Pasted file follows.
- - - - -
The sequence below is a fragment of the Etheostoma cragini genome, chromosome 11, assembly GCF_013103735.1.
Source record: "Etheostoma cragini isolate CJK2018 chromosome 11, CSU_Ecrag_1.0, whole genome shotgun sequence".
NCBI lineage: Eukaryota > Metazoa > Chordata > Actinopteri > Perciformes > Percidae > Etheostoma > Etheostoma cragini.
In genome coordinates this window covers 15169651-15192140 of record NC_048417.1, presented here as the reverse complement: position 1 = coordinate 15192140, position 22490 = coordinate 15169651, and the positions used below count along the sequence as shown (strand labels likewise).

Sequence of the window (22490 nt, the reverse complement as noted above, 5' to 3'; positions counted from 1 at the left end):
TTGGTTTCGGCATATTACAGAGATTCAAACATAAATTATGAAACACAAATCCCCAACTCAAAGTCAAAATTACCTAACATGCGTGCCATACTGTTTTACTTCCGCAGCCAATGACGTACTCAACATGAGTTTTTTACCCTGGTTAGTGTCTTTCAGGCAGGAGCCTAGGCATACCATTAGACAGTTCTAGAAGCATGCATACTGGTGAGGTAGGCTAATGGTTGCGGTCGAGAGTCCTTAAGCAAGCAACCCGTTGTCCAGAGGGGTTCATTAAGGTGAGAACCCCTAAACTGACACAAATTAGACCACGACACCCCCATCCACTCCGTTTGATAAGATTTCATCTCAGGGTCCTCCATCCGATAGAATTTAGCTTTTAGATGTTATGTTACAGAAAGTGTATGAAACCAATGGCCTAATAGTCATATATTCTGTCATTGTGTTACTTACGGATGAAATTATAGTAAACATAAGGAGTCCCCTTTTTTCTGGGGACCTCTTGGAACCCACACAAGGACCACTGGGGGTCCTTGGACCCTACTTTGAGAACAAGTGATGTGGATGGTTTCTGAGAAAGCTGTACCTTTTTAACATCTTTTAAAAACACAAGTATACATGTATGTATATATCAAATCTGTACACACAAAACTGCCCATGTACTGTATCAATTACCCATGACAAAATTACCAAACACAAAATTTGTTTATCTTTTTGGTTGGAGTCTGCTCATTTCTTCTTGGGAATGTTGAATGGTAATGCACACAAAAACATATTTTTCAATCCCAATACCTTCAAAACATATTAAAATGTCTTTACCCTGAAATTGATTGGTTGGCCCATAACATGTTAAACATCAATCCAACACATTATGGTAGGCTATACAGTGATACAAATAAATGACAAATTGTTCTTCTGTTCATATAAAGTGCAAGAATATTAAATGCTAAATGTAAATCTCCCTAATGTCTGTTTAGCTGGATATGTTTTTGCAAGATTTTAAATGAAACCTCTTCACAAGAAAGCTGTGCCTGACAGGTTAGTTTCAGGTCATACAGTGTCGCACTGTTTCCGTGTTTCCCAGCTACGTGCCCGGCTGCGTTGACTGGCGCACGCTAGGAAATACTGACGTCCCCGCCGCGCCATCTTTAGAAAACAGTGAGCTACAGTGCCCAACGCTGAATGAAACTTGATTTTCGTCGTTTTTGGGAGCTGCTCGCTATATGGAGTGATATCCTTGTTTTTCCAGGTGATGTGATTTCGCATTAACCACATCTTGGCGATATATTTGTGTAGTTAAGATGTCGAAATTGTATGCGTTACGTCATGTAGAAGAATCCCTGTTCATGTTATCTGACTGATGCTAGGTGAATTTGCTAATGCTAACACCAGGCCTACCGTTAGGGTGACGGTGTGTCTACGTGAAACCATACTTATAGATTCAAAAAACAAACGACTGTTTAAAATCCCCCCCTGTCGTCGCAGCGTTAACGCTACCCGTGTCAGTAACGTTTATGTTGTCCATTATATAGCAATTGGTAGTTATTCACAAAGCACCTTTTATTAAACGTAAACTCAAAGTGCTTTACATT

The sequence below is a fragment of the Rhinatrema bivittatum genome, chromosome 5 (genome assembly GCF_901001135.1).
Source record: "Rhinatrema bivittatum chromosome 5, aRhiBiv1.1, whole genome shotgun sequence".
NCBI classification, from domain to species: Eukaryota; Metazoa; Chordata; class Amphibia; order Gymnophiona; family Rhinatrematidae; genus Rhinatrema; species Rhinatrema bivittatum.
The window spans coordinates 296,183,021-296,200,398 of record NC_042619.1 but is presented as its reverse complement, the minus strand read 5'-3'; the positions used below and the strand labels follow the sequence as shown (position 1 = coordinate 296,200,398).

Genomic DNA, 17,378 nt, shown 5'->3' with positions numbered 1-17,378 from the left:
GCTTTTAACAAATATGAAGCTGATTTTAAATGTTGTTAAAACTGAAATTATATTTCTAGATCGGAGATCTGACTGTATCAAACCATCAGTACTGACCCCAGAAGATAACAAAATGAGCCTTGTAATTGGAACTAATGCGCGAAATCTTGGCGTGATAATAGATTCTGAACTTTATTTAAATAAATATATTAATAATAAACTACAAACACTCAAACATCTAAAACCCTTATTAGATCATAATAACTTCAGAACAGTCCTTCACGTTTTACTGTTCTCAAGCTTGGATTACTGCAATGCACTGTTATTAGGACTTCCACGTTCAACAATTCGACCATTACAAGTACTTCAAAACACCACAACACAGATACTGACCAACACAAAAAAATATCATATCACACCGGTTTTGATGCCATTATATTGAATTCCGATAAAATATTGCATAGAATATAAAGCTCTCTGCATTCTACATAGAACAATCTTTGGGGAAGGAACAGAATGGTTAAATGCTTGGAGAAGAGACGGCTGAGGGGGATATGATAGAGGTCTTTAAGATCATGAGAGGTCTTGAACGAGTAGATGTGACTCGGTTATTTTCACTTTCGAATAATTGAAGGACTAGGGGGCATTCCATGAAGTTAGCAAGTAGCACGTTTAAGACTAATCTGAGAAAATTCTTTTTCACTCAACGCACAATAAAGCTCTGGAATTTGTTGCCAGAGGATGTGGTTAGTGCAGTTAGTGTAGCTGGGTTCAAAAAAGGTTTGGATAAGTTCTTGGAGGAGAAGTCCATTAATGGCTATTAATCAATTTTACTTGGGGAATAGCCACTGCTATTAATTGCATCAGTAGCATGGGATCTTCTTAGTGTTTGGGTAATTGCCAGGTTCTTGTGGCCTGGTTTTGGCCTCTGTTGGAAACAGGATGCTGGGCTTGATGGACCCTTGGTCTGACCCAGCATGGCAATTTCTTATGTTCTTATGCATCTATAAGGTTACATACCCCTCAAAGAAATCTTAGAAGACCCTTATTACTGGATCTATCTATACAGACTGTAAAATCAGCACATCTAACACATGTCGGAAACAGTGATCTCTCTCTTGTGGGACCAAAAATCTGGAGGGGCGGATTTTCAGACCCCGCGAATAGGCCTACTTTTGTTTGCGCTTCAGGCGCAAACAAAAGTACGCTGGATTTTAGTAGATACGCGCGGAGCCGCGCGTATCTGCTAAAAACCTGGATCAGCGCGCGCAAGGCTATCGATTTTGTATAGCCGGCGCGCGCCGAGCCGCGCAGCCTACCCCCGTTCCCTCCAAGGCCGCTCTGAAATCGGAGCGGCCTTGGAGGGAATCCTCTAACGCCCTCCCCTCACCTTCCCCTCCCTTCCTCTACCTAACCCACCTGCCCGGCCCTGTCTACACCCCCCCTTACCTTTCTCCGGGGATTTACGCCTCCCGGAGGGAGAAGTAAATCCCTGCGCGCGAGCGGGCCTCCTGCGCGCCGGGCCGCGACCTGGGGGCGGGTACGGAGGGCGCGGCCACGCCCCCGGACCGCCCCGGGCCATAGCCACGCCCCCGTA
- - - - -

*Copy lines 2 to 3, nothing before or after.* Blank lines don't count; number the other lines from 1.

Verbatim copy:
Source record: "Etheostoma cragini isolate CJK2018 chromosome 11, CSU_Ecrag_1.0, whole genome shotgun sequence".
NCBI lineage: Eukaryota > Metazoa > Chordata > Actinopteri > Perciformes > Percidae > Etheostoma > Etheostoma cragini.